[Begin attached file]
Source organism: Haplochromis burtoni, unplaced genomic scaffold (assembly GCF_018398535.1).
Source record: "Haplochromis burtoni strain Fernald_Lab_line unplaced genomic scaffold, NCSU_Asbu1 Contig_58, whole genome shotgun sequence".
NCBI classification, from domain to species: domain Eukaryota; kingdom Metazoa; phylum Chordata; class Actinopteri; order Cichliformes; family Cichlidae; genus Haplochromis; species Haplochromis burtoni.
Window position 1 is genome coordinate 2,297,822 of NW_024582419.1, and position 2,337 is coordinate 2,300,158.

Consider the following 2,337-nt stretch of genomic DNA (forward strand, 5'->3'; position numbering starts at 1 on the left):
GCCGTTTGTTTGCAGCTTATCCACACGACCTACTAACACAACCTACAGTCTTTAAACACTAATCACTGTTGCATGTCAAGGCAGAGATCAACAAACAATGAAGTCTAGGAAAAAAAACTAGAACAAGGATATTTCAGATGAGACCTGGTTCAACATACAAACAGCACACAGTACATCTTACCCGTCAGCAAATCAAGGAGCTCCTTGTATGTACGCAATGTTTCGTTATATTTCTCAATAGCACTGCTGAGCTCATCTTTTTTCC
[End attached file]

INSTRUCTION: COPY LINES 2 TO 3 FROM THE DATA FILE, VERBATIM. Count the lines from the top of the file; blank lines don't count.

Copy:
Source record: "Haplochromis burtoni strain Fernald_Lab_line unplaced genomic scaffold, NCSU_Asbu1 Contig_58, whole genome shotgun sequence".
NCBI classification, from domain to species: domain Eukaryota; kingdom Metazoa; phylum Chordata; class Actinopteri; order Cichliformes; family Cichlidae; genus Haplochromis; species Haplochromis burtoni.